Accuracy in Media

The CIA leak-case investigation was promoted by the press but it has backfired on reporters in a big way. Times journalist Judith Miller went to jail and Matt Cooper of Time avoided jail at the last minute by agreeing to go before the grand jury. Now, Cooper and his employer Time magazine have tried to cash in on his notoriety. “What I told the grand jury” was the headline over his article in Time. But the important news is what Cooper told Vice President Cheney’s chief of staff, Lewis “Scooter” Libby,  and how he reported that. It turns out that Cooper was a source of information about Plame for the administration.

Cooper says that “on background, I asked Libby if he had heard anything about Wilson’s wife sending her husband to Niger. Libby replied, ‘Yeah, I’ve heard that too,’ or words to that effect.”

On NBC’s Meet the Press, host Tim Russert asked Cooper, “Did you interpret that as a confirmation?” Cooper replied, “I did, yeah.”

This is an example of terrible news-gathering procedures. Cooper used the statement, “Yeah, I’ve heard that too,” as confirmation about Valerie Plame being a CIA employee.  It was true, but hearsay doesn’t sound like very solid information, even if it does come from the vice-president’s office.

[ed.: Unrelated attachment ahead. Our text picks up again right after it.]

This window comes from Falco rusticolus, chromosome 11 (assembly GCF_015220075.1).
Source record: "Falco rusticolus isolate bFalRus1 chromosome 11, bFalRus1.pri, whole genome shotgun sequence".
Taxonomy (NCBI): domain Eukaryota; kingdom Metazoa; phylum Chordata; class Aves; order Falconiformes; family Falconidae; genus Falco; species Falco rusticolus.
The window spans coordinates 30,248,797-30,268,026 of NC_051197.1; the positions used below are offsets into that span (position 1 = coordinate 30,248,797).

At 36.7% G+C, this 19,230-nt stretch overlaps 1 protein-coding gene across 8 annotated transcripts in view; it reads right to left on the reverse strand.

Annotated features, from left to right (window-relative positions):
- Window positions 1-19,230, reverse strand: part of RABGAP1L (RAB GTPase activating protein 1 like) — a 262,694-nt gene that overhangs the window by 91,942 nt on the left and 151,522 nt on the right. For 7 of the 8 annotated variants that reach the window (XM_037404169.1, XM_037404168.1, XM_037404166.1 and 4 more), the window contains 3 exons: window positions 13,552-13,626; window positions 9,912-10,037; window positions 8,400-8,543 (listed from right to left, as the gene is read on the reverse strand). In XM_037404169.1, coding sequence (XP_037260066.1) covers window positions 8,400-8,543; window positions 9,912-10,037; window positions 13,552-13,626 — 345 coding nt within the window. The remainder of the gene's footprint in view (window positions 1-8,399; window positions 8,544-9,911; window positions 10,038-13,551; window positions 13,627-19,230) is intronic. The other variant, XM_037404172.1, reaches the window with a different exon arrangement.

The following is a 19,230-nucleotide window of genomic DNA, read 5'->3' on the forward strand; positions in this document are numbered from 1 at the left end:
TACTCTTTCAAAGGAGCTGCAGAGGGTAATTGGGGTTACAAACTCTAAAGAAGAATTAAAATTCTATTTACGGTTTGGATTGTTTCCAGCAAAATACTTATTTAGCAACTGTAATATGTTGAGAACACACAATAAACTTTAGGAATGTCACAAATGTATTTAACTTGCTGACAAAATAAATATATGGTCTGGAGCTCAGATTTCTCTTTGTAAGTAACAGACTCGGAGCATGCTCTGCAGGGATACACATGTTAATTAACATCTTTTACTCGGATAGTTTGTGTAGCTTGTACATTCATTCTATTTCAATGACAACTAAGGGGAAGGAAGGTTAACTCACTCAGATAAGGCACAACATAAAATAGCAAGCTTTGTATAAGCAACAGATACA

Russert went on to say to Cooper: “Did Mr. Libby say at any time that Joe Wilson’s wife worked for the CIA.”

Cooper replied, “No he didn’t say that.”

“But you said it to him,” Russert said. Cooper: “I said that she was involved in sending him. Yeah.” Russert asked, “And that she worked for the CIA?” Cooper: “I believe so.”

So here we have it from Cooper’s mouth that he volunteered the information about Valerie Plame to Libby.

But how did he report it? Cooper’s piece in Time magazine claimed that “some government officials have noted to Time in interviews?that Wilson’s wife, Valerie Plame, is a CIA official who monitors the proliferation of weapons of mass destruction.”

Now we know that one of those officials, Libby, had “noted” that information only when asked to comment on Plame by Cooper, who named her in the first place. Another official, Karl Rove, referred to Plame “apparently” working for the agency, and it turns out Rove says he got that information from a journalist, too. But Rove provided that information in the context of saying that she had a role in getting her husband Joseph Wilson sent on a mission to Africa for the CIA.

Russert wanted to know if Cooper got his information from other sources. “I don’t want to get into it, but it’s possible,” he said.

It’s also possible that the journalists who brought on this investigation will suffer the most from it.

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